Crime makes headlines, but more pragmatic considerations may explain the money flowing into the Albuquerque mayoral race. While fundraising this election has lagged compared to prior campaign years, a significant chunk of the money reported has come from individuals and companies in the business of developing and selling land.
Half of the money flowing into a political action committee (PAC) supporting Bernalillo County Sheriff Manny Gonzales comes from development interests. And a quarter of the more than $500,000 he has personally raised since District Court Judge Bryan Biedscheid upheld the Albuquerque City Clerk’s decision to deny him public financing comes from that industry.
Big spenders supporting Gonzales have names like Daskalos, a family of developers who’ve funneled at least $27,000 into the race through various entities. And Peterson Properties, with numerous affiliated companies and individuals who work for the company contributing at least $10,000. An early big spender was Ben Spencer of Titan Development, who gave $10,000 in June to the independent political committee.
Spencer and the Daskalos have long contributed to Republican campaigns, so it might be expected that they would contribute to a Democrat supported by prominent Republicans, especially when it comes to the mayoral race in their hometown.
But Dr. Timothy Krebs, a professor of political science at The University of New Mexico whose research areas include American politics and public policy, said that real estate and development interests have a vested stake in what city governments do.
“The reason that, you know, the development community is heavily involved in local elections is because city governments…make critical development, zoning, and, you know, business regulatory decisions,” he said.
Krebs said development and real estate interests are more conservative, generally, and that Keller has deviated from the traditional way those interests view economic development.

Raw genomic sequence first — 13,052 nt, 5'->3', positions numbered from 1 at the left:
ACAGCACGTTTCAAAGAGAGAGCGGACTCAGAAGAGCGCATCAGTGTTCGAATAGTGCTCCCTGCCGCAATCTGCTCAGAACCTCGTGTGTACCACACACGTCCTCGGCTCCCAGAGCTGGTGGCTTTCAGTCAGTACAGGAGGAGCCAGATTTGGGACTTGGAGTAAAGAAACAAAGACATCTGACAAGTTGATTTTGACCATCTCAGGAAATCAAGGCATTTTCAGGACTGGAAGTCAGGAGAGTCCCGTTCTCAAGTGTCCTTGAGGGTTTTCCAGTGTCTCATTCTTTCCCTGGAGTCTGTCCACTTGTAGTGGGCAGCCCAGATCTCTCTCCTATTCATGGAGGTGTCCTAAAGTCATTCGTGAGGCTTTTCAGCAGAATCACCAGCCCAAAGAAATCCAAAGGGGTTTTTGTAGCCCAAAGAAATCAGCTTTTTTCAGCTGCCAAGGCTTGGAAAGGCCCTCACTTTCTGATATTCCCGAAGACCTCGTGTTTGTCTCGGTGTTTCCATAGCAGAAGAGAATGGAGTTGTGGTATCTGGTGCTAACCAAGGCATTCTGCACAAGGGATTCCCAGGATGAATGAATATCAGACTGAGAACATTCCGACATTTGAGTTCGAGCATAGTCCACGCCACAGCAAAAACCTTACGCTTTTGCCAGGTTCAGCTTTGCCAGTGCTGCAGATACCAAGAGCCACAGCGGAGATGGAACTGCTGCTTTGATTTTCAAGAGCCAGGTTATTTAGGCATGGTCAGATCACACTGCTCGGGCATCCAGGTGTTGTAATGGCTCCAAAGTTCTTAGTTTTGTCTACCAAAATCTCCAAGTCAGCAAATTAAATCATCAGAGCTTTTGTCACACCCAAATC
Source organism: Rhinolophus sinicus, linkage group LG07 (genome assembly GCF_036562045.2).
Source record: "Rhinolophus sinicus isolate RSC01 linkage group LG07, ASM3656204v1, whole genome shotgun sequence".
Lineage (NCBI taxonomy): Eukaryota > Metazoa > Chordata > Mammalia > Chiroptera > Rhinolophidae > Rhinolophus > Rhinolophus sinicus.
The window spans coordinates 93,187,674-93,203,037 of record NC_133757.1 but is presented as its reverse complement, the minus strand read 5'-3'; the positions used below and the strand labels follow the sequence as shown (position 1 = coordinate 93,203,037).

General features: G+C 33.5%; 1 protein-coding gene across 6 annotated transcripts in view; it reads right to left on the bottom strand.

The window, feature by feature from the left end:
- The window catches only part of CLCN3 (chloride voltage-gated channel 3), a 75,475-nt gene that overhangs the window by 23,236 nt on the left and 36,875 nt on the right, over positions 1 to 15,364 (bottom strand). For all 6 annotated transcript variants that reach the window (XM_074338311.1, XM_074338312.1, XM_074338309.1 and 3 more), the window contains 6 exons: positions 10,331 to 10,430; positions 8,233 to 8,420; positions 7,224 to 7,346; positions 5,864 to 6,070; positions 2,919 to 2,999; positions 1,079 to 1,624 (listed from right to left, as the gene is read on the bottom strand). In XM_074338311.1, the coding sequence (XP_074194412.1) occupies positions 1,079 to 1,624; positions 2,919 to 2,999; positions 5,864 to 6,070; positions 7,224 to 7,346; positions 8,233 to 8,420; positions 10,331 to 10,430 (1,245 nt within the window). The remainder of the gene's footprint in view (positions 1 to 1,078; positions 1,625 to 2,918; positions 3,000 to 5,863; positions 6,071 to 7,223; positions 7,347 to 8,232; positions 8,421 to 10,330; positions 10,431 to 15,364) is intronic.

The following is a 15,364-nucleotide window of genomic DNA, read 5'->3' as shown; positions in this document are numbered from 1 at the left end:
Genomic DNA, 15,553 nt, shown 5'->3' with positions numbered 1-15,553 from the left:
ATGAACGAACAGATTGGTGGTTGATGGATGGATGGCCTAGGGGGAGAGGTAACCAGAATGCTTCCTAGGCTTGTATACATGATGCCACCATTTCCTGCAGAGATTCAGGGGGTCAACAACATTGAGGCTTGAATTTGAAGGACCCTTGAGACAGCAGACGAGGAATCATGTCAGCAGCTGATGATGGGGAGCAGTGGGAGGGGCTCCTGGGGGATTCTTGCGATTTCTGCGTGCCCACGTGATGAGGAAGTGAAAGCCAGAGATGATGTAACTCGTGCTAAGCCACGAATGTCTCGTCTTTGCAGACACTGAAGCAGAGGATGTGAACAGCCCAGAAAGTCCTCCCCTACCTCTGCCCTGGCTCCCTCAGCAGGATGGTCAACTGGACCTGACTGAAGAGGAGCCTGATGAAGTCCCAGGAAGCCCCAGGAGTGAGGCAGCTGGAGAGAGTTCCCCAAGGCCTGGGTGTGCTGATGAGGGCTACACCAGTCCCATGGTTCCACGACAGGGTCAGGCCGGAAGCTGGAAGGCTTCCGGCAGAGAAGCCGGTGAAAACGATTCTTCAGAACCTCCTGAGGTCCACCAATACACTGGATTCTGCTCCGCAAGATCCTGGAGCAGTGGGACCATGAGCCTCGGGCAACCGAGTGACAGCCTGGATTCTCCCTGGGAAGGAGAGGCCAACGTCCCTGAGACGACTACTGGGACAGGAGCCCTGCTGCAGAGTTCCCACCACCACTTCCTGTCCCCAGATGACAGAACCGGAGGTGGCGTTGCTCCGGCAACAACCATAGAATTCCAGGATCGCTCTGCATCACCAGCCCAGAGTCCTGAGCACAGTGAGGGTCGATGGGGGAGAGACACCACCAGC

“He’s trying to approach economic development from a very local business kind of perspective,” Krebs said of Keller. “In other words, he represents a real break from Richard Berry (Albuquerque’s former mayor, who was a general contractor). Keller’s break with Berry is that we’re going to focus our efforts on helping to, you know, maintain and to grow local businesses that are already here as opposed to chasing businesses and … investment from outside of Albuquerque.”
Keller made an early splash his first year in office, when he vetoed financial incentives the city council approved for a new entertainment complex being developed by TopGolf, an example that Krebs said illustrates Keller approach best. The City Council overrode his veto, but the message was clear: Keller wouldn’t support public money to subsidize businesses from outside the city that didn’t create “base jobs” that wouldn’t otherwise exist in the city. TopGolf, he argued, simply drew spending and the jobs that spending supports away from other types of entertainment businesses in the city.
Still, some developers are supporting Keller, a progressive Democrat, suggestive of the power that an incumbent brings to any political campaign.
Since Keller has public financing, he isn’t raising money. He can only spend the money that is distributed to him by the city of Albuquerque and has a spending limit of $661,309.25 in total on the election. If he’s forced into a run-off election, he’ll receive additional funds from the city.
But a look at an independent committee supporting his candidacy shows about 15% of the support coming from real estate and land development interests, including James Long and the Garcia automotive family who’ve invested heavily in property downtown. Some, like Steven Chavez, are giving money to both PACs supporting Keller and Gonzales.
And about 10% of the funds supporting Eddie Aragon, the Republican radio host who made a last minute entry into the race, comes from the industry.
For this analysis New Mexico In Depth categorized campaign contributions into a new development category. The analysis included individuals and companies who’ve given $500 or more who are associated with the acquisition, development and selling of property. This includes all aspects of building structures. Although noteworthy, we did not include contributions from banks and mortgage lenders. But we did include people listed at the same address as development companies. To determine whether a company or individual belonged in the category, we conducted internet research, including business registrations on the secretary of state’s website.
Marjorie Childress contributed to this report.